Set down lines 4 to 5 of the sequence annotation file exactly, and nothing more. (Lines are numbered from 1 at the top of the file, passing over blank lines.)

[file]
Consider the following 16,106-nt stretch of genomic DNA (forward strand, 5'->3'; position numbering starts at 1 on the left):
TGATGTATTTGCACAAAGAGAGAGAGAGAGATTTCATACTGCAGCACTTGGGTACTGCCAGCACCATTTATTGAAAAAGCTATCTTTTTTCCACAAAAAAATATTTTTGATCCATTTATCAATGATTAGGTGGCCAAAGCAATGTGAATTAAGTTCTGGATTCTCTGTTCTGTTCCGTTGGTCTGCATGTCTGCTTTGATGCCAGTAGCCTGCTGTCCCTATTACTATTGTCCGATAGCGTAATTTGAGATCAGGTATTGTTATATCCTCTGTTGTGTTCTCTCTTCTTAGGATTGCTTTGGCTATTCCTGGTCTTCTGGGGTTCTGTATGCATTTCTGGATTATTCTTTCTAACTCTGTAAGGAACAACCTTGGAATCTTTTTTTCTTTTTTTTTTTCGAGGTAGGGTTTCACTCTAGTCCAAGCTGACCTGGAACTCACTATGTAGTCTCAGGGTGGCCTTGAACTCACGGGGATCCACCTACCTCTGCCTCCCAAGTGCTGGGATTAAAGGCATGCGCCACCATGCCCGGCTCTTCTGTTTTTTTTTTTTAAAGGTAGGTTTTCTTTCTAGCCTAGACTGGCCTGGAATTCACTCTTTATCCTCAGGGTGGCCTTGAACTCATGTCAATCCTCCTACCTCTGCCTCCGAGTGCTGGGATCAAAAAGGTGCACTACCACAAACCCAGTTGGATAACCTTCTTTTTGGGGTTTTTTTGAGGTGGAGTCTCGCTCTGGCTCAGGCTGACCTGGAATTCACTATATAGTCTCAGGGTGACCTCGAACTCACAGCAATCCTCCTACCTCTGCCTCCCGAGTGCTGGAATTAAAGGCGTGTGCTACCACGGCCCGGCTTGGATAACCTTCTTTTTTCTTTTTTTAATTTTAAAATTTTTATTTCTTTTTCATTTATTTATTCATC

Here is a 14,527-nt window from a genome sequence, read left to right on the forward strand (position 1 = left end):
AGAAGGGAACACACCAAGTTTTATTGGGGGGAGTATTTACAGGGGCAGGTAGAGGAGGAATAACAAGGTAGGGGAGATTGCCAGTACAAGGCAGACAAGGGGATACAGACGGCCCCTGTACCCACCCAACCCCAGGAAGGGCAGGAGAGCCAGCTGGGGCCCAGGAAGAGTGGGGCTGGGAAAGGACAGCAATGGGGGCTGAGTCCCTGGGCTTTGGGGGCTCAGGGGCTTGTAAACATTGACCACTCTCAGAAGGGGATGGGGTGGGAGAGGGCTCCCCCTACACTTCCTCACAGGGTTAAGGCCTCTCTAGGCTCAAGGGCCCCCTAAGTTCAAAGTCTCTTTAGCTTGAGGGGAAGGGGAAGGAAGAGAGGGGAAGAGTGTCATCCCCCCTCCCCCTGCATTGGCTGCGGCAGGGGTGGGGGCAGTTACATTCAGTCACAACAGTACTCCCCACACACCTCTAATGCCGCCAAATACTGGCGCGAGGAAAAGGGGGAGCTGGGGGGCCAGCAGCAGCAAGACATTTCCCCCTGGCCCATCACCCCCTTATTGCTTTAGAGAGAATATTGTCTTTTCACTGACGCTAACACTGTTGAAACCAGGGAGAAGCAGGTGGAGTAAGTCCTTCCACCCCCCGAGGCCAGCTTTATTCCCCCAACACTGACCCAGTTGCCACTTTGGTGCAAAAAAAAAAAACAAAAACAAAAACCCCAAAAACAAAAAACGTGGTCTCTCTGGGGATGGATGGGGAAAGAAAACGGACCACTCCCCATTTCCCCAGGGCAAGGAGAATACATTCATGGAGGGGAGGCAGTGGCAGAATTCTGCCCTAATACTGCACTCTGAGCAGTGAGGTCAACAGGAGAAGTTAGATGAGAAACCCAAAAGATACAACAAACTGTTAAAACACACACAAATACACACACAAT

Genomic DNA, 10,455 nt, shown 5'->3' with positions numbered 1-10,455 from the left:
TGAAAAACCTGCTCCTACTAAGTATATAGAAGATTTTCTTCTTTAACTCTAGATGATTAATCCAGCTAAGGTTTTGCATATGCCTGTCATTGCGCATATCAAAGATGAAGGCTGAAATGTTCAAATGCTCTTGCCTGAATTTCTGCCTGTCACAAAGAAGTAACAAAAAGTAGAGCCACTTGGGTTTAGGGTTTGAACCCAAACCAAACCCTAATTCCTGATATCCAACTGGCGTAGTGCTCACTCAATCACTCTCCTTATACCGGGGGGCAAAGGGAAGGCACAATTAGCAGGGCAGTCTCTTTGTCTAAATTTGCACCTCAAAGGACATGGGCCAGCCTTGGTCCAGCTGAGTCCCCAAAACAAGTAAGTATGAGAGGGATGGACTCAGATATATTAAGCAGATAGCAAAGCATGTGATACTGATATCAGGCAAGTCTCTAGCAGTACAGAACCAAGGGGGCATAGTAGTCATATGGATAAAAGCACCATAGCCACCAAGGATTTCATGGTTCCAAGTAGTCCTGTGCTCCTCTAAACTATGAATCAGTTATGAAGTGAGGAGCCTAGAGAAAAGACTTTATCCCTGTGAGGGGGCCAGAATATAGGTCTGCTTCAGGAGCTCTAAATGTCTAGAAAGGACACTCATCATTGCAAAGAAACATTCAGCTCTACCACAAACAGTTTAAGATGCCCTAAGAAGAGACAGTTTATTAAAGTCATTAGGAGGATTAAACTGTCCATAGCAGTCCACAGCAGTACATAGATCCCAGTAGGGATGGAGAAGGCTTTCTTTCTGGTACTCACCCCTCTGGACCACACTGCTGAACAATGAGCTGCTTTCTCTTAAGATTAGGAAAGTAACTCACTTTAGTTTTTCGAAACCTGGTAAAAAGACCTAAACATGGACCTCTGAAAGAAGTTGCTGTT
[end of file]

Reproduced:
AGAAGGGAACACACCAAGTTTTATTGGGGGGAGTATTTACAGGGGCAGGTAGAGGAGGAATAACAAGGTAGGGGAGATTGCCAGTACAAGGCAGACAAGGGGATACAGACGGCCCCTGTACCCACCCAACCCCAGGAAGGGCAGGAGAGCCAGCTGGGGCCCAGGAAGAGTGGGGCTGGGAAAGGACAGCAATGGGGGCTGAGTCCCTGGGCTTTGGGGGCTCAGGGGCTTGTAAACATTGACCACTCTCAGAAGGGGATGGGGTGGGAGAGGGCTCCCCCTACACTTCCTCACAGGGTTAAGGCCTCTCTAGGCTCAAGGGCCCCCTAAGTTCAAAGTCTCTTTAGCTTGAGGGGAAGGGGAAGGAAGAGAGGGGAAGAGTGTCATCCCCCCTCCCCCTGCATTGGCTGCGGCAGGGGTGGGGGCAGTTACATTCAGTCACAACAGTACTCCCCACACACCTCTAATGCCGCCAAATACTGGCGCGAGGAAAAGGGGGAGCTGGGGGGCCAGCAGCAGCAAGACATTTCCCCCTGGCCCATCACCCCCTTATTGCTTTAGAGAGAATATTGTCTTTTCACTGACGCTAACACTGTTGAAACCAGGGAGAAGCAGGTGGAGTAAGTCCTTCCACCCCCCGAGGCCAGCTTTATTCCCCCAACACTGACCCAGTTGCCACTTTGGTGCAAAAAAAAAAAACAAAAACAAAAACCCCAAAAACAAAAAACGTGGTCTCTCTGGGGATGGATGGGGAAAGAAAACGGACCACTCCCCATTTCCCCAGGGCAAGGAGAATACATTCATGGAGGGGAGGCAGTGGCAGAATTCTGCCCTAATACTGCACTCTGAGCAGTGAGGTCAACAGGAGAAGTTAGATGAGAAACCCAAAAGATACAACAAACTGTTAAAACACACACAAATACACACACAAT

Genomic DNA, 10,455 nt, shown 5'->3' with positions numbered 1-10,455 from the left: